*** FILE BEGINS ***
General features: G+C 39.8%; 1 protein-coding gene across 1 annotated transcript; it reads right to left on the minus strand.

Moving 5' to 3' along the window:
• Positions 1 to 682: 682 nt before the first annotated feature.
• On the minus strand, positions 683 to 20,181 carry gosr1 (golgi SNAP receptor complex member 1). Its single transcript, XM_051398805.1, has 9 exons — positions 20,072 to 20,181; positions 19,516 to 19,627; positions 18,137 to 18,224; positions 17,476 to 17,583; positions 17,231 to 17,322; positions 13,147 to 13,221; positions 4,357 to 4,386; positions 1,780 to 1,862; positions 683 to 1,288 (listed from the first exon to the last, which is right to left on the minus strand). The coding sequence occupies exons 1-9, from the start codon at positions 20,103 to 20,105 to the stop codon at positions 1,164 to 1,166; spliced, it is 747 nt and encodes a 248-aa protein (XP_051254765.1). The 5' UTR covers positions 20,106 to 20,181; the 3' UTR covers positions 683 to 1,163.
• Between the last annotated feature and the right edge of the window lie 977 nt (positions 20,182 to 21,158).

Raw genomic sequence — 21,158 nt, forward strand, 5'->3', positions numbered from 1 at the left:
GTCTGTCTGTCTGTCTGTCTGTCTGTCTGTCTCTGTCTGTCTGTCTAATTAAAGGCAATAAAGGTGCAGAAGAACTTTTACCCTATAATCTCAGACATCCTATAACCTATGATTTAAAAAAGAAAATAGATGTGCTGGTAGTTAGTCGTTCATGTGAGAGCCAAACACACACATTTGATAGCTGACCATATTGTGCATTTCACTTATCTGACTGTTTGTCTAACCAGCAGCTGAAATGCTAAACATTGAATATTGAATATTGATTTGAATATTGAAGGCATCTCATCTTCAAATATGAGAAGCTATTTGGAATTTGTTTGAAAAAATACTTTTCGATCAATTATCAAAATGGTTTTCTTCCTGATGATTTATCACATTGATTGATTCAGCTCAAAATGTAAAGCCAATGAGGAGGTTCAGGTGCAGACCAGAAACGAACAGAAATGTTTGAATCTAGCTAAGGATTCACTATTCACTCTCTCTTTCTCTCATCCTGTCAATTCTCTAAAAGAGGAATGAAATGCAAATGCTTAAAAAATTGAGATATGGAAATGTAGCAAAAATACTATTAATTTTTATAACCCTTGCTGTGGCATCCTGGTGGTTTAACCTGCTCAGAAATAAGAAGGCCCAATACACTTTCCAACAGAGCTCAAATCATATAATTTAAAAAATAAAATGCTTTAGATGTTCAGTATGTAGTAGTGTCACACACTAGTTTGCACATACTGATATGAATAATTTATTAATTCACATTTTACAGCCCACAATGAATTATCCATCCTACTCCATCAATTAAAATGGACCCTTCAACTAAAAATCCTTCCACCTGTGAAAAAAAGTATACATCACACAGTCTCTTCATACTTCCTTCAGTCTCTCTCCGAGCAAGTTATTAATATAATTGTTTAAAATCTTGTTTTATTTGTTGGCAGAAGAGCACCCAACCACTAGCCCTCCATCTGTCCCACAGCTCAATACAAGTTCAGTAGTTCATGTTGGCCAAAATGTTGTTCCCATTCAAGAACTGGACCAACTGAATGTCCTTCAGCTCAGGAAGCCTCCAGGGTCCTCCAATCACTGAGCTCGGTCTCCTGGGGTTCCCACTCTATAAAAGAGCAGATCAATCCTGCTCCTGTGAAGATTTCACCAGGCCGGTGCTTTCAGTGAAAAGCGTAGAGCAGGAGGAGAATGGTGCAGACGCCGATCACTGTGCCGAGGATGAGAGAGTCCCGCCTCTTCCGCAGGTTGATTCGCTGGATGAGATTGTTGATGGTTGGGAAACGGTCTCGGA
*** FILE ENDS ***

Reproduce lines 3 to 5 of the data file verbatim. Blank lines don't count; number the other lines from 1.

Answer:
• Positions 1 to 682: 682 nt before the first annotated feature.
• On the minus strand, positions 683 to 20,181 carry gosr1 (golgi SNAP receptor complex member 1). Its single transcript, XM_051398805.1, has 9 exons — positions 20,072 to 20,181; positions 19,516 to 19,627; positions 18,137 to 18,224; positions 17,476 to 17,583; positions 17,231 to 17,322; positions 13,147 to 13,221; positions 4,357 to 4,386; positions 1,780 to 1,862; positions 683 to 1,288 (listed from the first exon to the last, which is right to left on the minus strand). The coding sequence occupies exons 1-9, from the start codon at positions 20,103 to 20,105 to the stop codon at positions 1,164 to 1,166; spliced, it is 747 nt and encodes a 248-aa protein (XP_051254765.1). The 5' UTR covers positions 20,106 to 20,181; the 3' UTR covers positions 683 to 1,163.
• Between the last annotated feature and the right edge of the window lie 977 nt (positions 20,182 to 21,158).